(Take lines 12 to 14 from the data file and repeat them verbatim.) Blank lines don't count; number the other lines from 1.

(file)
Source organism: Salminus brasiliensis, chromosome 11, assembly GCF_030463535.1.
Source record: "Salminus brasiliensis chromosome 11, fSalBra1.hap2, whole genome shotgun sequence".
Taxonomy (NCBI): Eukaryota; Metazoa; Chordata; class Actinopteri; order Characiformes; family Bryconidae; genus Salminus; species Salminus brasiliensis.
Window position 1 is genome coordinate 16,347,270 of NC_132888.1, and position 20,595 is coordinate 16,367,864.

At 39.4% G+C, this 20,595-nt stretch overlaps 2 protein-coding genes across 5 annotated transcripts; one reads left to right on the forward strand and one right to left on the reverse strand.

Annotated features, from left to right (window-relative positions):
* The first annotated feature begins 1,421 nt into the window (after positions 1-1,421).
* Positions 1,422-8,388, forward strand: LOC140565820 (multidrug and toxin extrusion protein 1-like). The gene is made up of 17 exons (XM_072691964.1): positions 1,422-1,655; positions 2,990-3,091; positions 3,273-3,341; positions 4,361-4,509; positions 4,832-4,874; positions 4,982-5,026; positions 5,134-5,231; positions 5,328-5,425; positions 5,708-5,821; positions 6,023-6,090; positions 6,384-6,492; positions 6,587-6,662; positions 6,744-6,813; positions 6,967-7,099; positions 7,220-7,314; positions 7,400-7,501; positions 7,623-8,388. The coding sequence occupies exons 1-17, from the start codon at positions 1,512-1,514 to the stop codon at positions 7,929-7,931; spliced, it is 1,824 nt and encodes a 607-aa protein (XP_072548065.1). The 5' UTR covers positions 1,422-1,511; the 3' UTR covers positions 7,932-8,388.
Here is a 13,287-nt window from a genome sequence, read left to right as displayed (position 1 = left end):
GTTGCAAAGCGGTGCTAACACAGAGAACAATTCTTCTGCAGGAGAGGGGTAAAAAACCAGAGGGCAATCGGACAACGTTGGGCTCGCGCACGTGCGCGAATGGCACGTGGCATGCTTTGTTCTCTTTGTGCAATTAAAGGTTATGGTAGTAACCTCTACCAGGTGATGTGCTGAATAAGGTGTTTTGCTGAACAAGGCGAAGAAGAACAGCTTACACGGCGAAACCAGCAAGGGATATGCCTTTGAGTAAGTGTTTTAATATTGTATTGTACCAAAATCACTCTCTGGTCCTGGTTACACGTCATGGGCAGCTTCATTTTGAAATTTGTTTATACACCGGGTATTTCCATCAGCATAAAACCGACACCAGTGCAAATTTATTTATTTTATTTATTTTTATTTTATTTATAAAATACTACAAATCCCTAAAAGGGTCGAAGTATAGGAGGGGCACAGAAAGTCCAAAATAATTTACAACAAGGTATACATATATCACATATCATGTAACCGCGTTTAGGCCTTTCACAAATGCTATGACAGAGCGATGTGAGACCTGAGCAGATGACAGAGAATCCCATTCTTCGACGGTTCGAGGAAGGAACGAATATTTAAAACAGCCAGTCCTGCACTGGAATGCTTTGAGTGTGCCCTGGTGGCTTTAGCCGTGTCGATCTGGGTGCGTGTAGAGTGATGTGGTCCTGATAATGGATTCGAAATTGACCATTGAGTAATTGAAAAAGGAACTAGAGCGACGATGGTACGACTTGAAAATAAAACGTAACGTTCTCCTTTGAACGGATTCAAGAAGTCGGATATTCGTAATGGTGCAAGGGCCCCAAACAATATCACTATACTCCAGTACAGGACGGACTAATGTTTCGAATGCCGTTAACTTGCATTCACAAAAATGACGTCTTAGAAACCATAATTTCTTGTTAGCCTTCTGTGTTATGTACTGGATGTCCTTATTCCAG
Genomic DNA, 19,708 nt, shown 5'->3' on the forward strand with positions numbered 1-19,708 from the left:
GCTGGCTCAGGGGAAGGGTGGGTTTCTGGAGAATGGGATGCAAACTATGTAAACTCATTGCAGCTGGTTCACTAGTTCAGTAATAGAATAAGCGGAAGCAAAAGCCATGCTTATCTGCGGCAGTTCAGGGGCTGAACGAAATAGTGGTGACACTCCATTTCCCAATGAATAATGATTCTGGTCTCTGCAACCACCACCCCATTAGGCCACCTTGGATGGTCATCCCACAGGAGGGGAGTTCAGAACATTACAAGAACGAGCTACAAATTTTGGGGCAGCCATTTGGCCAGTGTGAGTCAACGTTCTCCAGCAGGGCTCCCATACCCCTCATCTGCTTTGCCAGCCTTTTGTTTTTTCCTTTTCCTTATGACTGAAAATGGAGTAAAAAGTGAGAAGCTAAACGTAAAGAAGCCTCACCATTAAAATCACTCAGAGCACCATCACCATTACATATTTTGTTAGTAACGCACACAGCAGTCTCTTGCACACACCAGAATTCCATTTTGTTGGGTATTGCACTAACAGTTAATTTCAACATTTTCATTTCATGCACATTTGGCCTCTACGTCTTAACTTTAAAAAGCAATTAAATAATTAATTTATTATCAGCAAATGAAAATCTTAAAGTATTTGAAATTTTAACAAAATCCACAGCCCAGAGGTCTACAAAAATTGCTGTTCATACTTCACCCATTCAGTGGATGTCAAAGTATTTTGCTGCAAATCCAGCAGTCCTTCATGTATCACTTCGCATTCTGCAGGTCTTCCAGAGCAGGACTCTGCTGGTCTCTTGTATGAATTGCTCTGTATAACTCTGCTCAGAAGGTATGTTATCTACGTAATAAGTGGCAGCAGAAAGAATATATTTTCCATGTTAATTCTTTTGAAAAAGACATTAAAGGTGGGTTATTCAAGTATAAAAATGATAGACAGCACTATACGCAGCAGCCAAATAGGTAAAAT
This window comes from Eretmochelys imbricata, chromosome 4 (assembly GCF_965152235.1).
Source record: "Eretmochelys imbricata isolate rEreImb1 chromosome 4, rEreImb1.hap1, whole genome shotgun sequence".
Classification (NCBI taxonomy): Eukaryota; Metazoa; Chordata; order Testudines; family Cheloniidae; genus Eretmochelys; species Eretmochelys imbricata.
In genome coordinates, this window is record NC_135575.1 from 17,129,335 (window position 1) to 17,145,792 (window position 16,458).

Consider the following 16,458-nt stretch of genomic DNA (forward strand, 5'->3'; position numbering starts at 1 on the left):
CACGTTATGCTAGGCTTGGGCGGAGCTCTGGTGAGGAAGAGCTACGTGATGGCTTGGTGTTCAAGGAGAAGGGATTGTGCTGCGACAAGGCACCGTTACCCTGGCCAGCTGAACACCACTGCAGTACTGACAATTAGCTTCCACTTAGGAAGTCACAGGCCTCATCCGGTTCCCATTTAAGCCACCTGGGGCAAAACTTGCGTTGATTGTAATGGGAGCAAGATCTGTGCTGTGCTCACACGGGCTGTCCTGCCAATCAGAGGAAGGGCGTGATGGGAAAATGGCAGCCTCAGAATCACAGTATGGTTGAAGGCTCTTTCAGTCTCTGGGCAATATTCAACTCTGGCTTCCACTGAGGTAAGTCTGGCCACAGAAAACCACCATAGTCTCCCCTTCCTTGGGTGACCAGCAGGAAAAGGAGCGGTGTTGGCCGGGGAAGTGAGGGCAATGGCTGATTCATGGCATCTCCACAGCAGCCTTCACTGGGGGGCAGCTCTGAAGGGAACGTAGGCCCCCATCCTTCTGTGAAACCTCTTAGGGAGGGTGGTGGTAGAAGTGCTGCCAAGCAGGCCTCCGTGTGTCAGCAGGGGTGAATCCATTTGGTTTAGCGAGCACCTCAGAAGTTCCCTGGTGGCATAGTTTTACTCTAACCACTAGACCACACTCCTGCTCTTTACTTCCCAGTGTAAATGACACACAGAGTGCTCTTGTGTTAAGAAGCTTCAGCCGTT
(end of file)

GCTGGCTCAGGGGAAGGGTGGGTTTCTGGAGAATGGGATGCAAACTATGTAAACTCATTGCAGCTGGTTCACTAGTTCAGTAATAGAATAAGCGGAAGCAAAAGCCATGCTTATCTGCGGCAGTTCAGGGGCTGAACGAAATAGTGGTGACACTCCATTTCCCAATGAATAATGATTCTGGTCTCTGCAACCACCACCCCATTAGGCCACCTTGGATGGTCATCCCACAGGAGGGGAGTTCAGAACATTACAAGAACGAGCTACAAATTTTGGGGCAGCCATTTGGCCAGTGTGAGTCAACGTTCTCCAGCAGGGCTCCCATACCCCTCATCTGCTTTGCCAGCCTTTTGTTTTTTCCTTTTCCTTATGACTGAAAATGGAGTAAAAAGTGAGAAGCTAAACGTAAAGAAGCCTCACCATTAAAATCACTCAGAGCACCATCACCATTACATATTTTGTTAGTAACGCACACAGCAGTCTCTTGCACACACCAGAATTCCATTTTGTTGGGTATTGCACTAACAGTTAATTTCAACATTTTCATTTCATGCACATTTGGCCTCTACGTCTTAACTTTAAAAAGCAATTAAATAATTAATTTATTATCAGCAAATGAAAATCTTAAAGTATTTGAAATTTTAACAAAATCCACAGCCCAGAGGTCTACAAAAATTGCTGTTCATACTTCACCCATTCAGTGGATGTCAAAGTATTTTGCTGCAAATCCAGCAGTCCTTCATGTATCACTTCGCATTCTGCAGGTCTTCCAGAGCAGGACTCTGCTGGTCTCTTGTATGAATTGCTCTGTATAACTCTGCTCAGAAGGTATGTTATCTACGTAATAAGTGGCAGCAGAAAGAATATATTTTCCATGTTAATTCTTTTGAAAAAGACATTAAAGGTGGGTTATTCAAGTATAAAAATGATAGACAGCACTATACGCAGCAGCCAAATAGGTAAAAT
This window comes from Eretmochelys imbricata, chromosome 4 (assembly GCF_965152235.1).
Source record: "Eretmochelys imbricata isolate rEreImb1 chromosome 4, rEreImb1.hap1, whole genome shotgun sequence".